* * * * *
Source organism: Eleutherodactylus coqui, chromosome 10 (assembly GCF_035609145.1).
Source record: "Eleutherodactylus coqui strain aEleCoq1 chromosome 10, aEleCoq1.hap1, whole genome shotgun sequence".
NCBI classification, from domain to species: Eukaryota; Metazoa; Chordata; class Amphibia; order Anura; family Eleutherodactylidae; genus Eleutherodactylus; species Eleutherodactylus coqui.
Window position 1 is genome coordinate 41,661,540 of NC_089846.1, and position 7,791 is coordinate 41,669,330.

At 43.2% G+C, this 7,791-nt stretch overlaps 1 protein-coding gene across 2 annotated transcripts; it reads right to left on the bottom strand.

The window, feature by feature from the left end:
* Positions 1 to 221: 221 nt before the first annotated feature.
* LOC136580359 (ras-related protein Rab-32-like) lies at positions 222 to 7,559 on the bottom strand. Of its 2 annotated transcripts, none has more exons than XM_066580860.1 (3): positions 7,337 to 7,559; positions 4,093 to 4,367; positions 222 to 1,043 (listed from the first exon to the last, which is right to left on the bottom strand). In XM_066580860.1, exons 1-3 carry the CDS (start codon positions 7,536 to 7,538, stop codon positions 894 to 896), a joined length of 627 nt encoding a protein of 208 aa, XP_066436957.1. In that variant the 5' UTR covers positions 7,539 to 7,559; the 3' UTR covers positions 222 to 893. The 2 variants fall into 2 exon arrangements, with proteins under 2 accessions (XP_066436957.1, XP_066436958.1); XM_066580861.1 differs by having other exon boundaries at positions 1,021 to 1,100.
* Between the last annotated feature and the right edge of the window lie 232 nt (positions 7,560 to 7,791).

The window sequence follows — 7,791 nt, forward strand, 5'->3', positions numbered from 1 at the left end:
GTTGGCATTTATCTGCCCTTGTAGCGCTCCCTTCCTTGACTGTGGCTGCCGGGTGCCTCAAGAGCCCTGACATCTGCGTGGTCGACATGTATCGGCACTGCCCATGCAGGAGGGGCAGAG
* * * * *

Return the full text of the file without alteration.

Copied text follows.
Source organism: Eleutherodactylus coqui, chromosome 10 (assembly GCF_035609145.1).
Source record: "Eleutherodactylus coqui strain aEleCoq1 chromosome 10, aEleCoq1.hap1, whole genome shotgun sequence".
NCBI classification, from domain to species: Eukaryota; Metazoa; Chordata; class Amphibia; order Anura; family Eleutherodactylidae; genus Eleutherodactylus; species Eleutherodactylus coqui.
Window position 1 is genome coordinate 41,661,540 of NC_089846.1, and position 7,791 is coordinate 41,669,330.

At 43.2% G+C, this 7,791-nt stretch overlaps 1 protein-coding gene across 2 annotated transcripts; it reads right to left on the bottom strand.

The window, feature by feature from the left end:
* Positions 1 to 221: 221 nt before the first annotated feature.
* LOC136580359 (ras-related protein Rab-32-like) lies at positions 222 to 7,559 on the bottom strand. Of its 2 annotated transcripts, none has more exons than XM_066580860.1 (3): positions 7,337 to 7,559; positions 4,093 to 4,367; positions 222 to 1,043 (listed from the first exon to the last, which is right to left on the bottom strand). In XM_066580860.1, exons 1-3 carry the CDS (start codon positions 7,536 to 7,538, stop codon positions 894 to 896), a joined length of 627 nt encoding a protein of 208 aa, XP_066436957.1. In that variant the 5' UTR covers positions 7,539 to 7,559; the 3' UTR covers positions 222 to 893. The 2 variants fall into 2 exon arrangements, with proteins under 2 accessions (XP_066436957.1, XP_066436958.1); XM_066580861.1 differs by having other exon boundaries at positions 1,021 to 1,100.
* Between the last annotated feature and the right edge of the window lie 232 nt (positions 7,560 to 7,791).

The window sequence follows — 7,791 nt, forward strand, 5'->3', positions numbered from 1 at the left end:
GTTGGCATTTATCTGCCCTTGTAGCGCTCCCTTCCTTGACTGTGGCTGCCGGGTGCCTCAAGAGCCCTGACATCTGCGTGGTCGACATGTATCGGCACTGCCCATGCAGGAGGGGCAGAG